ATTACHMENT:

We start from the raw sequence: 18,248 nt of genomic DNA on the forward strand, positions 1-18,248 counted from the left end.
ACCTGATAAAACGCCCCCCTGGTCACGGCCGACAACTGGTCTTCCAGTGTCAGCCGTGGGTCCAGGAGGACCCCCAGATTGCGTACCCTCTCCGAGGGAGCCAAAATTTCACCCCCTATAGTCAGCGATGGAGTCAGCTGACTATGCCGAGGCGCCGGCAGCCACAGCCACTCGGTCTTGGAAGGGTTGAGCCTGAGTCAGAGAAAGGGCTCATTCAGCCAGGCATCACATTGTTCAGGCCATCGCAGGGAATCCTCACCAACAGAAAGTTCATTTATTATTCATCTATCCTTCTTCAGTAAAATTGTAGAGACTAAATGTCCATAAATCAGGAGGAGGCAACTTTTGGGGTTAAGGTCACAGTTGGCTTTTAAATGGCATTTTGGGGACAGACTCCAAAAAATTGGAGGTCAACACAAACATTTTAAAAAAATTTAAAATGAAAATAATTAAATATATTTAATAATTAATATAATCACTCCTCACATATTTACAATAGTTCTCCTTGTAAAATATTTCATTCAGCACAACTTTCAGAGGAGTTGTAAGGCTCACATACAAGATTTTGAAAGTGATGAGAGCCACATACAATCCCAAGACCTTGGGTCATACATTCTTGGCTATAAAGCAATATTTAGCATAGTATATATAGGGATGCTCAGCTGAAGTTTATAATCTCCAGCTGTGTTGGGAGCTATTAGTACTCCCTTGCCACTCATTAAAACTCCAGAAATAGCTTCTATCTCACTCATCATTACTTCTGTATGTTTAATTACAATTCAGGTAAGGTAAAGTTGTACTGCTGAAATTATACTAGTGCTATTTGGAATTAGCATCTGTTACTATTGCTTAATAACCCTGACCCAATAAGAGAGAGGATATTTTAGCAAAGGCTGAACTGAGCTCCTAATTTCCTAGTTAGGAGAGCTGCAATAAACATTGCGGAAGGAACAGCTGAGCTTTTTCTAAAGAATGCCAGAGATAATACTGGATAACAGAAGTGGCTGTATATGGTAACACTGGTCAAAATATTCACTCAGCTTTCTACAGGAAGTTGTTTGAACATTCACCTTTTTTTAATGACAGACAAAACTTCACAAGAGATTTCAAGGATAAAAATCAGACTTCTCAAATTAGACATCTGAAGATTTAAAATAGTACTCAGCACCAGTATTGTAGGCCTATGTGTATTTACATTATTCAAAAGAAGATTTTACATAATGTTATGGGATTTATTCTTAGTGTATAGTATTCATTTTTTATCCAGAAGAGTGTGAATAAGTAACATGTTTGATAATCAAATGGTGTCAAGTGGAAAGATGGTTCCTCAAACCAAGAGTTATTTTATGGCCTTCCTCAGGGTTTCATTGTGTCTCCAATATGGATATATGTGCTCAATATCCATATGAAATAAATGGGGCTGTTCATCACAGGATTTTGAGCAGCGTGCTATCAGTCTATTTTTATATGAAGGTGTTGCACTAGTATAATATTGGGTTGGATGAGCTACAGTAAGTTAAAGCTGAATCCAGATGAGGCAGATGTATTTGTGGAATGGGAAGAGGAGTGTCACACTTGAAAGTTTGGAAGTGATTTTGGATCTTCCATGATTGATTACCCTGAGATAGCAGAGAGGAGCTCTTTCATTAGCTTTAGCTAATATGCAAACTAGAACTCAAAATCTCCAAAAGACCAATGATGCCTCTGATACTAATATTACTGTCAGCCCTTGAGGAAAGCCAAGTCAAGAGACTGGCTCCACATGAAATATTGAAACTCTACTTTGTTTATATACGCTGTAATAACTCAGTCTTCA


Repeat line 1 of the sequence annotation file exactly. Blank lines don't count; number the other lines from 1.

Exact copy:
We start from the raw sequence: 18,248 nt of genomic DNA on the forward strand, positions 1-18,248 counted from the left end.